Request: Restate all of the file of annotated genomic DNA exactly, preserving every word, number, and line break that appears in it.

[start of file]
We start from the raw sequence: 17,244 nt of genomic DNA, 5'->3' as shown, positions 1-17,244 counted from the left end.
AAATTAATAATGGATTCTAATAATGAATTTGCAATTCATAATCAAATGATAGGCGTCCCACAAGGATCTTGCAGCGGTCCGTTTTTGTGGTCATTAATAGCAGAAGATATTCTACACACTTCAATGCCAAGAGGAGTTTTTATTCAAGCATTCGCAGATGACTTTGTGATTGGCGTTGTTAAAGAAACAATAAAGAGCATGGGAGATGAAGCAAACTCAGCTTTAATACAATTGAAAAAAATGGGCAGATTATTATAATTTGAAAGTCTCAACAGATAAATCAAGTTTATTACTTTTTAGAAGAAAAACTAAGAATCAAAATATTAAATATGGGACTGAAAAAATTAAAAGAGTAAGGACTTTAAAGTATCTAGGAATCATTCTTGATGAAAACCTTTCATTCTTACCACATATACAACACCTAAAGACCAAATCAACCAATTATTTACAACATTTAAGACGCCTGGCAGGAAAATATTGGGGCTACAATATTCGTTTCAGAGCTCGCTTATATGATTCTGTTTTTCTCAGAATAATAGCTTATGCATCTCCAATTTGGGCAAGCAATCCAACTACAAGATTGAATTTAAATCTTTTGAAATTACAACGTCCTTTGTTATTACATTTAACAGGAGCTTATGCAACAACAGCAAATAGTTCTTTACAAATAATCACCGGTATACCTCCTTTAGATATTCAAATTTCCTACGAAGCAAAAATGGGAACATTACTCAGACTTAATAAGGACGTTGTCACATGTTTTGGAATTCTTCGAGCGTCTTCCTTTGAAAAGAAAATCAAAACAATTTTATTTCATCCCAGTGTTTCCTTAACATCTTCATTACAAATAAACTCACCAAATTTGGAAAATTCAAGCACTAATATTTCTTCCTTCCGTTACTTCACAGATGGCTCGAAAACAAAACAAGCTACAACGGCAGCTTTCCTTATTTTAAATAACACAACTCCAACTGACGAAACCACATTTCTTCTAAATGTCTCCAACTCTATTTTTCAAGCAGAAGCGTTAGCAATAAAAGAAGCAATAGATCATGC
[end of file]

We start from the raw sequence: 17,244 nt of genomic DNA, 5'->3' as shown, positions 1-17,244 counted from the left end.
AAATTAATAATGGATTCTAATAATGAATTTGCAATTCATAATCAAATGATAGGCGTCCCACAAGGATCTTGCAGCGGTCCGTTTTTGTGGTCATTAATAGCAGAAGATATTCTACACACTTCAATGCCAAGAGGAGTTTTTATTCAAGCATTCGCAGATGACTTTGTGATTGGCGTTGTTAAAGAAACAATAAAGAGCATGGGAGATGAAGCAAACTCAGCTTTAATACAATTGAAAAAAATGGGCAGATTATTATAATTTGAAAGTCTCAACAGATAAATCAAGTTTATTACTTTTTAGAAGAAAAACTAAGAATCAAAATATTAAATATGGGACTGAAAAAATTAAAAGAGTAAGGACTTTAAAGTATCTAGGAATCATTCTTGATGAAAACCTTTCATTCTTACCACATATACAACACCTAAAGACCAAATCAACCAATTATTTACAACATTTAAGACGCCTGGCAGGAAAATATTGGGGCTACAATATTCGTTTCAGAGCTCGCTTATATGATTCTGTTTTTCTCAGAATAATAGCTTATGCATCTCCAATTTGGGCAAGCAATCCAACTACAAGATTGAATTTAAATCTTTTGAAATTACAACGTCCTTTGTTATTACATTTAACAGGAGCTTATGCAACAACAGCAAATAGTTCTTTACAAATAATCACCGGTATACCTCCTTTAGATATTCAAATTTCCTACGAAGCAAAAATGGGAACATTACTCAGACTTAATAAGGACGTTGTCACATGTTTTGGAATTCTTCGAGCGTCTTCCTTTGAAAAGAAAATCAAAACAATTTTATTTCATCCCAGTGTTTCCTTAACATCTTCATTACAAATAAACTCACCAAATTTGGAAAATTCAAGCACTAATATTTCTTCCTTCCGTTACTTCACAGATGGCTCGAAAACAAAACAAGCTACAACGGCAGCTTTCCTTATTTTAAATAACACAACTCCAACTGACGAAACCACATTTCTTCTAAATGTCTCCAACTCTATTTTTCAAGCAGAAGCGTTAGCAATAAAAGAAGCAATAGATCATGC